• Washington to Baltimore: maglev or hyperloop?

  • General discussion of passenger rail systems not otherwise covered in the specific forums in this category, including high speed rail.
General discussion of passenger rail systems not otherwise covered in the specific forums in this category, including high speed rail.

Moderators: mtuandrew, gprimr1

  by John_Perkowski
 
I just rode on a TGV in France. Given this distance, are we discussing a nonstop run? Even a 286kmph TGV needs acceleration and deceleration distance. If there are stops, that will increase the transit time to the speed of current Amtrak.
lpetrich wrote: Fri Dec 08, 2023 8:34 am It's about 40 mi / 60 km between DC and Balto. At 200 mph / 320 km/h, the travel time would be 11 minutes. By comparison:
  • Amtrak: 30 - 40 min
  • MARC: 40 - 60 min
So I think that it would be hard to justify such a maglev line.

The Hyperloop is essentially a maglev vactrain, and that's even worse.
  by lpetrich
 
It was hard for me to find numbers on acceleration of high-speed trains, but I've found TGV POS - Wikipedia -- its acceleration numbers have "citation needed" on them.
≥1.7 km/(h⋅s) (1.1 mph/s)(0–100 km/h (0–62 mph)),
0.35 km/(h⋅s) (0.22 mph/s) (at 320 km/h (199 mph)), from 0 to 320 km/h (0 to 199 mph) within 5 minutes 20 seconds and 18 km (11.2 mi
That's about 0.048 g or 1/20 g, where g is the acceleration of gravity on the Earth's surface.

To get to 300 km/h at 1.7 km/h/s, one needs 3 minutes, and a distance of 7.4 km. Since one must decelerate by that amount to stop, that means a combined distance of nearly 15 km. That's about 1/4 the Balto-DC distance, with an extra travel time of 3 minutes, about 1/4 of the travel time.

The math:

t = time, d = distance, v = velocity, a = acceleration
v = a*t
d = (1/2)*a*t^2
  by STrRedWolf
 
lpetrich wrote: Fri Dec 08, 2023 8:34 am It's about 40 mi / 60 km between DC and Balto. At 200 mph / 320 km/h, the travel time would be 11 minutes. By comparison:
  • Amtrak: 30 - 40 min
  • MARC: 40 - 60 min
So I think that it would be hard to justify such a maglev line.

The Hyperloop is essentially a maglev vactrain, and that's even worse.
Hmmm... (mind the metric for a bit, I'll reconvert it back)
  • 45 mph from 2nd street to almost the 9th street NE: 1.24 km
  • 95 mph there to past Bladensberg Rd NE (US 1 Alt): 2.74 km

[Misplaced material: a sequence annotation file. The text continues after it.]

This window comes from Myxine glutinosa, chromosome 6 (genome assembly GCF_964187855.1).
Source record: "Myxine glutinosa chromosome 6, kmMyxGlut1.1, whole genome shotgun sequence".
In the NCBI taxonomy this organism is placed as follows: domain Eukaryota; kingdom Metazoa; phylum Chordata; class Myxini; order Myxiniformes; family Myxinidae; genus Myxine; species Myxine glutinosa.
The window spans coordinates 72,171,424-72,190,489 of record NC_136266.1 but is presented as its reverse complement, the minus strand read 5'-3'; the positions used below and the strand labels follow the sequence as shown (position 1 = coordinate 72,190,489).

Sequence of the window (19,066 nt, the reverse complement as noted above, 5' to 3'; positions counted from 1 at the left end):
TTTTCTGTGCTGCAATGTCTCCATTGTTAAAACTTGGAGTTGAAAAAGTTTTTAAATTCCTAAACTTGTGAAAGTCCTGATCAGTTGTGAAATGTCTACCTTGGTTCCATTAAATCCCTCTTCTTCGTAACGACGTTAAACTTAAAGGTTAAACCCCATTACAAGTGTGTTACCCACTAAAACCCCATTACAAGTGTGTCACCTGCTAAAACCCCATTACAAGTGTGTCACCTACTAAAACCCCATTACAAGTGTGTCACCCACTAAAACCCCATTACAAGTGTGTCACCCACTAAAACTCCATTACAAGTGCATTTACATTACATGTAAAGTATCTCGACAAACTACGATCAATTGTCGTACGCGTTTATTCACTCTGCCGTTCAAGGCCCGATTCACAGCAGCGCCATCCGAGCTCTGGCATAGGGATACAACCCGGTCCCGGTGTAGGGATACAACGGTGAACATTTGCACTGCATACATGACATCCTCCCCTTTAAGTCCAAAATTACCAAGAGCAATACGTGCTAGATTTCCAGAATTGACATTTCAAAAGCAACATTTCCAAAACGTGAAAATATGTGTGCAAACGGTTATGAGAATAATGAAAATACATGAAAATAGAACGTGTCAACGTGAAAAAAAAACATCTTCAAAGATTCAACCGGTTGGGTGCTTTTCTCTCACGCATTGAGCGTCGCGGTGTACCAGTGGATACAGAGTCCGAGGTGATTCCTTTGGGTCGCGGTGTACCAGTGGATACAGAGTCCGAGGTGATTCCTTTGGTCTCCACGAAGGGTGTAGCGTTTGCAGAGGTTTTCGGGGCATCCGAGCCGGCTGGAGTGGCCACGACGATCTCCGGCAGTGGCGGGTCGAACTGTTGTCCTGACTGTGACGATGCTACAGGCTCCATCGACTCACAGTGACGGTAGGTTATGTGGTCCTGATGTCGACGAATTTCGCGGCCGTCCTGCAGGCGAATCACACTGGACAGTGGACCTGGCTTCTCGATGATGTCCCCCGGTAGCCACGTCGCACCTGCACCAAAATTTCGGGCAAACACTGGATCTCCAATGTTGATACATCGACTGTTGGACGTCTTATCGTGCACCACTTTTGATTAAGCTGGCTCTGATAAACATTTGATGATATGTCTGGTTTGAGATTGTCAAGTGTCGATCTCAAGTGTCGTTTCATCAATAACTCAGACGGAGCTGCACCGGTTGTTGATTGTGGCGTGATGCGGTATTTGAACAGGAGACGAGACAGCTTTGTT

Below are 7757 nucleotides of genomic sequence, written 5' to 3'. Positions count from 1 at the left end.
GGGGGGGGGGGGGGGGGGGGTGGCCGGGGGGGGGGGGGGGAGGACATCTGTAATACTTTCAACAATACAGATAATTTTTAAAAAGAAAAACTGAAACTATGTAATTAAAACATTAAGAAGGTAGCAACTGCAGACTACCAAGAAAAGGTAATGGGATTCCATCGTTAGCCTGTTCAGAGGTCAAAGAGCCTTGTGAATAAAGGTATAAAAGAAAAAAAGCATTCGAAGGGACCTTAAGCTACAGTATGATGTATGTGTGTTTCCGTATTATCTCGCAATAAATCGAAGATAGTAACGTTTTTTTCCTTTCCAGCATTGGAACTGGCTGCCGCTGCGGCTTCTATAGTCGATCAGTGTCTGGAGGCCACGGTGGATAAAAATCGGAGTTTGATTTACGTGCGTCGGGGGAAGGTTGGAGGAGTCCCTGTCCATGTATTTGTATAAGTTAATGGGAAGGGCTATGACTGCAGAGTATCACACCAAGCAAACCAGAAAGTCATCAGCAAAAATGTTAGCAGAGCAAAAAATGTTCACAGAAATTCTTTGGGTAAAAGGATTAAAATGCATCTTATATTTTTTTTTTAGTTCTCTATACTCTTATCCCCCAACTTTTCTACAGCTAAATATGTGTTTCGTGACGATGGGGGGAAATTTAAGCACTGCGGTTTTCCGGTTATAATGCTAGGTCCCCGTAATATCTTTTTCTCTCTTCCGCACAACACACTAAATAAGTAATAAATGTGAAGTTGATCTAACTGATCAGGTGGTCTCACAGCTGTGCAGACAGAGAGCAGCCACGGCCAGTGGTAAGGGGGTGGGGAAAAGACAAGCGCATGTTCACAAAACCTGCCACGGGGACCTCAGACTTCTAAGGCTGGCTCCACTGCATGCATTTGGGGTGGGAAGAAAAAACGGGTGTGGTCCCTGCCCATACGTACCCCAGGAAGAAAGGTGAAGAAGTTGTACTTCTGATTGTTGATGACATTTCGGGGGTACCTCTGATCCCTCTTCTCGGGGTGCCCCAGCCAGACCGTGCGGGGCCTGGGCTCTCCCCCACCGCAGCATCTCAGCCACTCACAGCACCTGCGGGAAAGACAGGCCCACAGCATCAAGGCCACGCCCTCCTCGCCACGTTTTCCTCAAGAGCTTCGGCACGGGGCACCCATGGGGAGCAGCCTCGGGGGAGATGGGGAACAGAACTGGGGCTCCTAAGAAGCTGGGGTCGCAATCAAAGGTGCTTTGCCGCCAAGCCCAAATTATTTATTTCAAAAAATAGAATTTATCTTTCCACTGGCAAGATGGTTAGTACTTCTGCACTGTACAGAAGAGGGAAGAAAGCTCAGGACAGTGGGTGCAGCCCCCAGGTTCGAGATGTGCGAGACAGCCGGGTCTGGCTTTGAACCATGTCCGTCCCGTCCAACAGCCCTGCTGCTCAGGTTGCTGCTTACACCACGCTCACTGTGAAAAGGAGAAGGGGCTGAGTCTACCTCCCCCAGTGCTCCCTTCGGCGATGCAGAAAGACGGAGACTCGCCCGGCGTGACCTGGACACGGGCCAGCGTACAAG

• 125 mph that point to Baltimore near Frederick Avenue: 53.19 km
  • There's a mix that starts here but the average looks to be more 90 mph, from that street to West Baltimore: 2.1 km
  • From here to...
Okay, lets switch over to the proposed alignment of the new tunnel. It's supposedly good for at least 70 mph but they're saying 100 mph. Lets assume the average along this roughly 2.7 mile (4.35 km) stretch is 70. OpenRailwayMap says the MAS on the eastern ("north") end is 30 mph, and we'll give some leeway on the other end at 110 mph since they're going to straighten things out around West Baltimore and rebuild the station there. We'll bump up speeds on the southern approach here as well, so:
  • 45 mph from 2nd street to almost the 9th street NE: 1.24 km or 0.77 mi, or just over a minute.
  • 95 mph there to past Bladensberg Rd NE (US 1 Alt): 2.74 km or 1.70 mi, or another minute.
  • 125 mph that point to Baltimore and southern end of FD Tunnel: 55.29 km or 34.26 mi, or 16 and a half minutes.
  • 70 mph on average to the CHARLES interlock: 4.35 km or 2.7 mi, or 2 and a third minutes.
So a non-stop Acela would take 22 minutes roughly to make a DC to Baltimore trip, with the new tunnel.

And they're claiming 11 minutes non-stop?
  by lpetrich
 
STrRedWolf wrote: Sat Dec 09, 2023 12:50 pm So a non-stop Acela would take 22 minutes roughly to make a DC to Baltimore trip, with the new tunnel.

And they're claiming 11 minutes non-stop?
That's my calculation for 200 mph / 320 km/h over all the line's length, with instantaneous acceleration.
  by STrRedWolf
 
lpetrich wrote: Sat Dec 09, 2023 5:36 pm
STrRedWolf wrote: Sat Dec 09, 2023 12:50 pm So a non-stop Acela would take 22 minutes roughly to make a DC to Baltimore trip, with the new tunnel.

And they're claiming 11 minutes non-stop?
That's my calculation for 200 mph / 320 km/h over all the line's length, with instantaneous acceleration.
Lets see with some of the above work... 75% of the line at 200 mph would be 8.25 minutes, add another 5.5 for acceleration/decelleration on a linear scale... about 14 minutes.

14 vs 22... that's starting to put a lot of effort into little gain.
  by John_Perkowski
 
Admin note: Hyperloop One Inc has closed its doors. This topic is now moot.

Thread on Hyperloop one closing: hyperloop-inc-end-of-the-line-t176348.html
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